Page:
In this view, our selves are far more extensive than we've been led to believe. They extend beyond our own bodies to include what we think of as other selves and the world. We live in the minds of others, and they in ours.
Because untold suffering has been licensed by presumed superiority, my nominee for the most important takeaway from the 20th century is the hard-won realization that applying the superior/inferior distinction to persons or peoples is specious.
The word "self" carries strong connotations of autonomy, individuality, and self-sufficiency. It's as if it were chosen to mask our interdependence. It's hardly an exaggeration to say that in buying into this notion of selfhood, humankind got off on the wrong foot.
If science and religion cooperate to uphold and extend dignity, and left and right remove the inequities that thwart fair competition, we can build a global society that's as close to heaven as we need.
Our challenge is to get out of the 1972 mindset, and create a system of care for the present and beyond that offers a range of financial options to protect individuals and families from having to spend all of their assets to pay for long-term care needs.
Many insist that man's predatory practices are undiminished and ineradicable. But an opposing trend is becoming visible. While admitting that "the arc of the moral universe is long," Martin Luther King Jr. believed that "it bends toward justice."
What people really want in relationships is dignity, not domination. While it's not hard to understand why people who have suffered oppression might fantasize taking a turn at domination, to actually do so is to over-reach.
The sorry performance of the 112th Congress brought the perception of this once-esteemed body to what is probably an all-time low. If the 113th replicates the behavior of the 112th, Congress' prestige will be driven so far underground that it will never again be resurrected.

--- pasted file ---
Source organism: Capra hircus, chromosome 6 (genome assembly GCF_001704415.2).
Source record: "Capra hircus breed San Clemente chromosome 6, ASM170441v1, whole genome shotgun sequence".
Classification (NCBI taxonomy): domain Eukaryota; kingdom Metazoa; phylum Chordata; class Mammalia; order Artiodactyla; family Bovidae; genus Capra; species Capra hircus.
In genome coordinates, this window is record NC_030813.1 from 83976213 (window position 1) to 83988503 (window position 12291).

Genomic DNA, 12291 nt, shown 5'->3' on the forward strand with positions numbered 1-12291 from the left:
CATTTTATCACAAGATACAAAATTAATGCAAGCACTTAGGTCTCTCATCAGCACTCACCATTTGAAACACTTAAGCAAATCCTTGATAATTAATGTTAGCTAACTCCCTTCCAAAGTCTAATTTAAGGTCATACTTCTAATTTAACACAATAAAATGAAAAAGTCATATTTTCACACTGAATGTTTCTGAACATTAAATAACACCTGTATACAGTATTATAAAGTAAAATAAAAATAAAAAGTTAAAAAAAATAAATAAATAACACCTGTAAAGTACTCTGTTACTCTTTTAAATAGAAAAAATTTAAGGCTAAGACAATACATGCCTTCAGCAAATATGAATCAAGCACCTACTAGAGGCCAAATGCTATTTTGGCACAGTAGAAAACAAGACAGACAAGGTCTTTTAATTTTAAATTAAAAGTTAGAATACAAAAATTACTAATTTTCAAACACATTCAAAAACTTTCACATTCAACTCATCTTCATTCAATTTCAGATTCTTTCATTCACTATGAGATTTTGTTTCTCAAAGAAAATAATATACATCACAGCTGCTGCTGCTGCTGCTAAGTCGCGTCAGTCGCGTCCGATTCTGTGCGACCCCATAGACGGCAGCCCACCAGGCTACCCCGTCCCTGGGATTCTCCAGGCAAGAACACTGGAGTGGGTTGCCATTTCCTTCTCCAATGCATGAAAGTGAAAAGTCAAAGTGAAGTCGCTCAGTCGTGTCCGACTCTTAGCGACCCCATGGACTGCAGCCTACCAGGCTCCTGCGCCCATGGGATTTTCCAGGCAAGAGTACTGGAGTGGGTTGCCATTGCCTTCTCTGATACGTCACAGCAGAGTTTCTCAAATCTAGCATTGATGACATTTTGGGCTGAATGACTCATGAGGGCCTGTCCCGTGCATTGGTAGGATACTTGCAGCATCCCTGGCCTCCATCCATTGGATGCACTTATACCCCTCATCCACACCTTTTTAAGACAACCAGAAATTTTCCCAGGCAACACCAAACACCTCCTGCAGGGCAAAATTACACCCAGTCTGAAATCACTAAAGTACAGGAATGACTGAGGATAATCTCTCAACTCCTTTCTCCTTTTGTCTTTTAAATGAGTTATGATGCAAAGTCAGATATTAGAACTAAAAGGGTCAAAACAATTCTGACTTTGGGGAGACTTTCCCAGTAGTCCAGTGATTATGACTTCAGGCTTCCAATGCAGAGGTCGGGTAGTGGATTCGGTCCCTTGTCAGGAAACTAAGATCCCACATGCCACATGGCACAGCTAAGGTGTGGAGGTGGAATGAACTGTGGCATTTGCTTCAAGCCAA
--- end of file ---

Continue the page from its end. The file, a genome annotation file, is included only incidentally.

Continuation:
There are enough real-life struggles of poverty, illness, abuse, so that we need each other in order to create supportive, nurturing communities, not invest in violence or commit ourselves to combative ways of relating.
When Grandma Mollie finally decided to get home-care, she found a caregiver in her community to assist her with certain tasks. In a few weeks, she fired the caregiver, after accusing her of misplacing and then stealing her eyeglasses. She found someone new.
I lost my mother about eight months ago, but she will be 99 in early February. This is the result of dementia. The woman she was is gone. The mother I knew can be reached neither by her conscious awareness nor by all my wishing that I could penetrate her darkening mind.
Even if gay marriage were legalized, discrimination outlawed and all the freedoms of one enjoyed by all, our problems would linger. To truly win, we must win the right way. We need to set a good example for gay youth, and we need to display the dignity our enemies deny us.
I have seen many Senators come and go and I have no doubt that if elected Elizabeth Warren would be the conscience of the Senate. Because she speaks for the best in you -- and me -- and Massachusetts -- and America.
Care coordination and transitions are critical to providing services that should be offered at the right time by the right provider and in the right place. For people whose lives are on the line, this pathway can and should be as smooth as possible.
As I go through this experience, I'm suddenly aware that the word "hospice" is all around us. A lot of people have been through the experience and like me, they have nothing but enthusiastic gratitude for the service and the people.
Religious models such as monotheism, the golden rule and universal dignity are pillars of human civilization. Like science models, their strength is due to the truth they embody, and not dependent upon the zeal of "true believers."